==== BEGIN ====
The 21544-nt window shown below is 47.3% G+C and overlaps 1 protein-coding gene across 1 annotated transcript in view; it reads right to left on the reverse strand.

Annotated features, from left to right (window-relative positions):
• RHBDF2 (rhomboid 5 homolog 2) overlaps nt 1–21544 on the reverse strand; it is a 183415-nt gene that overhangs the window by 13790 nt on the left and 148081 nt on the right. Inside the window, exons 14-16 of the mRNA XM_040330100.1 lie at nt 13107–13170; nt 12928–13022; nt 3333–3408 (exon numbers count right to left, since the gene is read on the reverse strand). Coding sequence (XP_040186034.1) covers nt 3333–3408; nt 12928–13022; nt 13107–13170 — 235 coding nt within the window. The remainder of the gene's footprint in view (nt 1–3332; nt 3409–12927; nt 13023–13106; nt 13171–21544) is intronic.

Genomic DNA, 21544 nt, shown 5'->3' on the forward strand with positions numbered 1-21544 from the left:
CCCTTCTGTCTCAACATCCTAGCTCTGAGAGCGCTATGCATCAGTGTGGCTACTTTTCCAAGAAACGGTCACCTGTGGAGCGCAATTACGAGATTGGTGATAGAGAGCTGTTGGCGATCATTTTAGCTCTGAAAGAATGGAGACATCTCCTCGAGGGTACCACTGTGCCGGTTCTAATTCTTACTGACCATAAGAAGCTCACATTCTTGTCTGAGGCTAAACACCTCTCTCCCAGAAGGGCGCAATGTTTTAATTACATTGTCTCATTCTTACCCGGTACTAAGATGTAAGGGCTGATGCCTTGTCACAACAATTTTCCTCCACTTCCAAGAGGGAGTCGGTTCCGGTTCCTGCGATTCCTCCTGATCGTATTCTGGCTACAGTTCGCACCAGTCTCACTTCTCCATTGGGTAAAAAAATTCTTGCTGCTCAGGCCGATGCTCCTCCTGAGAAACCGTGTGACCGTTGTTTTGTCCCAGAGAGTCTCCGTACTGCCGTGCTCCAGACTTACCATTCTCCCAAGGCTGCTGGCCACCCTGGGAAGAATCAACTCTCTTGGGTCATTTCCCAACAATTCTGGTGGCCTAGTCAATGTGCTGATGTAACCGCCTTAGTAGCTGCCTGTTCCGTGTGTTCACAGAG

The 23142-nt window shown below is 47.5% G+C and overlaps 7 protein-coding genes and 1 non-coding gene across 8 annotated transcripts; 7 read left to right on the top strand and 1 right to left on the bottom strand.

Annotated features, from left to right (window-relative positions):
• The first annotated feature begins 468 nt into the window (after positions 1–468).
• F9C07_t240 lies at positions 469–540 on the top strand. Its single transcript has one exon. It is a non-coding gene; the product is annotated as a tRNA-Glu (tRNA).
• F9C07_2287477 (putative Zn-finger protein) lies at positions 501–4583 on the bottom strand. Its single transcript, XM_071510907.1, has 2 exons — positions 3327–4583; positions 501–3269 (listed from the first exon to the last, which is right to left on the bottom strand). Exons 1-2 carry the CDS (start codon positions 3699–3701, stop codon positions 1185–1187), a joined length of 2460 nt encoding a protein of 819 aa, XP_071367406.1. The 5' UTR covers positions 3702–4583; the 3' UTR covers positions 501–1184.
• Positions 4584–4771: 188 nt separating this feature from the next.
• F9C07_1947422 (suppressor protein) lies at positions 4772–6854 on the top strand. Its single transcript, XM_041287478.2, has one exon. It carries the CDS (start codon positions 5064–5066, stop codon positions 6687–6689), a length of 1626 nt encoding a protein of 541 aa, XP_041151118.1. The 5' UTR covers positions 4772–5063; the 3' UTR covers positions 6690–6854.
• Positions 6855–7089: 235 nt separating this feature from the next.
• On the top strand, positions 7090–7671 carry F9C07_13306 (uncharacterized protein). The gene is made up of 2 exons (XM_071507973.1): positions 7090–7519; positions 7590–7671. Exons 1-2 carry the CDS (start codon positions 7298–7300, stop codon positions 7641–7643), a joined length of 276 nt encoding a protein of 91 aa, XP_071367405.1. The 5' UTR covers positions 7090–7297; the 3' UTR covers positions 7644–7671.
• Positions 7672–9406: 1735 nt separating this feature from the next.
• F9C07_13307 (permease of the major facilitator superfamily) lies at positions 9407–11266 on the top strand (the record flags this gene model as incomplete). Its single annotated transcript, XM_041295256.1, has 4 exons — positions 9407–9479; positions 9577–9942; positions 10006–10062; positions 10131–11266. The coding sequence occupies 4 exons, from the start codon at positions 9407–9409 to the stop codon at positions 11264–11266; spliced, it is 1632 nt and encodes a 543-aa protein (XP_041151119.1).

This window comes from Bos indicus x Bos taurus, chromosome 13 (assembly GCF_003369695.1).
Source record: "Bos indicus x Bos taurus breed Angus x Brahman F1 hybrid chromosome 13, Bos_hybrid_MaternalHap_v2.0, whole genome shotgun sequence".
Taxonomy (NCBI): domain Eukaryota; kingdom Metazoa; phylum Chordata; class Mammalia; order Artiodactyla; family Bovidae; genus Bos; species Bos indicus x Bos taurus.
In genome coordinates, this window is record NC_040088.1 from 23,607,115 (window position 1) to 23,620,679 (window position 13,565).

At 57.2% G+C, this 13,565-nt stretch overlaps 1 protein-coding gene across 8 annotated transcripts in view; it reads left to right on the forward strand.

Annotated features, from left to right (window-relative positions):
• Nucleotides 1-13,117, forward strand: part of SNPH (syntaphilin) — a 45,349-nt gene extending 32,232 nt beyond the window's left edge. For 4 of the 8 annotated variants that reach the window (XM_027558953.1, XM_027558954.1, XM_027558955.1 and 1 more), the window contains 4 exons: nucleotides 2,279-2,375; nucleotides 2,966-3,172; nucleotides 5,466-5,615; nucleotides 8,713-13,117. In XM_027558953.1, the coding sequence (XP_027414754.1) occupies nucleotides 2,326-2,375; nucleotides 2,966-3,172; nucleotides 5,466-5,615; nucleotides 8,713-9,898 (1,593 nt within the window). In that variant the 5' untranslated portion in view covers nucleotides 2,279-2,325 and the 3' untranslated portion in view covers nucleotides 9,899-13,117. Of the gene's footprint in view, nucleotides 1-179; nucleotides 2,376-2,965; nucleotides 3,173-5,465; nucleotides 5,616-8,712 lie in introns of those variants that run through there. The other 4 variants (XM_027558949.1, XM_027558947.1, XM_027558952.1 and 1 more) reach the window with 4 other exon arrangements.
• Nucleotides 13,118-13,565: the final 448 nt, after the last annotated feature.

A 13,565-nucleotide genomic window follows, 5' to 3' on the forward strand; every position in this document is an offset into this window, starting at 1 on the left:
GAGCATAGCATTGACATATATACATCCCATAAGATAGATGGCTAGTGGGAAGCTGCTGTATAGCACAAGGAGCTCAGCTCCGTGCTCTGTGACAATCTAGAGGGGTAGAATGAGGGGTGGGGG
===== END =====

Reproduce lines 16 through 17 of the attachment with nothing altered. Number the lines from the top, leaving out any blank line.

• F9C07_13307 (permease of the major facilitator superfamily) lies at positions 9407–11266 on the top strand (the record flags this gene model as incomplete). Its single annotated transcript, XM_041295256.1, has 4 exons — positions 9407–9479; positions 9577–9942; positions 10006–10062; positions 10131–11266. The coding sequence occupies 4 exons, from the start codon at positions 9407–9409 to the stop codon at positions 11264–11266; spliced, it is 1632 nt and encodes a 543-aa protein (XP_041151119.1).

This window comes from Bos indicus x Bos taurus, chromosome 13 (assembly GCF_003369695.1).